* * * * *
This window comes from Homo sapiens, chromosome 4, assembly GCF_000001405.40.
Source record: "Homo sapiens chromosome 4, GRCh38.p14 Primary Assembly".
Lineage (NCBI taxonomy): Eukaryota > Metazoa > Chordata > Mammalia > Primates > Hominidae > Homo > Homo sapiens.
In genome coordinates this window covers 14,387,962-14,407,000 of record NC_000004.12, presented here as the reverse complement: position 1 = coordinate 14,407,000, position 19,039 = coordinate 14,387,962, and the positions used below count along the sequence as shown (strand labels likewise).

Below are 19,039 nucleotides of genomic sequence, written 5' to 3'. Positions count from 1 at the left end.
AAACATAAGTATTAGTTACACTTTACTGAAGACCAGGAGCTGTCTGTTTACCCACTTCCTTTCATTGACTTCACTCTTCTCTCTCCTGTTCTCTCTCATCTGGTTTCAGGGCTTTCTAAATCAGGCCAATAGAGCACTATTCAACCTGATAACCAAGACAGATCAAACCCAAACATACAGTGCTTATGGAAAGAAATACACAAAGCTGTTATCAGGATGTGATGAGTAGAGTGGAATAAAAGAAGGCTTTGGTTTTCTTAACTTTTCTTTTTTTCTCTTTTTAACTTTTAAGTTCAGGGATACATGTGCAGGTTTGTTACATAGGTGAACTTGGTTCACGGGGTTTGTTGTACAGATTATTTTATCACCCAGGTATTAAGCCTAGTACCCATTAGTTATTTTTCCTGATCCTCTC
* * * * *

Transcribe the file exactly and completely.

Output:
This window comes from Homo sapiens, chromosome 4, assembly GCF_000001405.40.
Source record: "Homo sapiens chromosome 4, GRCh38.p14 Primary Assembly".
Lineage (NCBI taxonomy): Eukaryota > Metazoa > Chordata > Mammalia > Primates > Hominidae > Homo > Homo sapiens.
In genome coordinates this window covers 14,387,962-14,407,000 of record NC_000004.12, presented here as the reverse complement: position 1 = coordinate 14,407,000, position 19,039 = coordinate 14,387,962, and the positions used below count along the sequence as shown (strand labels likewise).

Below are 19,039 nucleotides of genomic sequence, written 5' to 3'. Positions count from 1 at the left end.
AAACATAAGTATTAGTTACACTTTACTGAAGACCAGGAGCTGTCTGTTTACCCACTTCCTTTCATTGACTTCACTCTTCTCTCTCCTGTTCTCTCTCATCTGGTTTCAGGGCTTTCTAAATCAGGCCAATAGAGCACTATTCAACCTGATAACCAAGACAGATCAAACCCAAACATACAGTGCTTATGGAAAGAAATACACAAAGCTGTTATCAGGATGTGATGAGTAGAGTGGAATAAAAGAAGGCTTTGGTTTTCTTAACTTTTCTTTTTTTCTCTTTTTAACTTTTAAGTTCAGGGATACATGTGCAGGTTTGTTACATAGGTGAACTTGGTTCACGGGGTTTGTTGTACAGATTATTTTATCACCCAGGTATTAAGCCTAGTACCCATTAGTTATTTTTCCTGATCCTCTC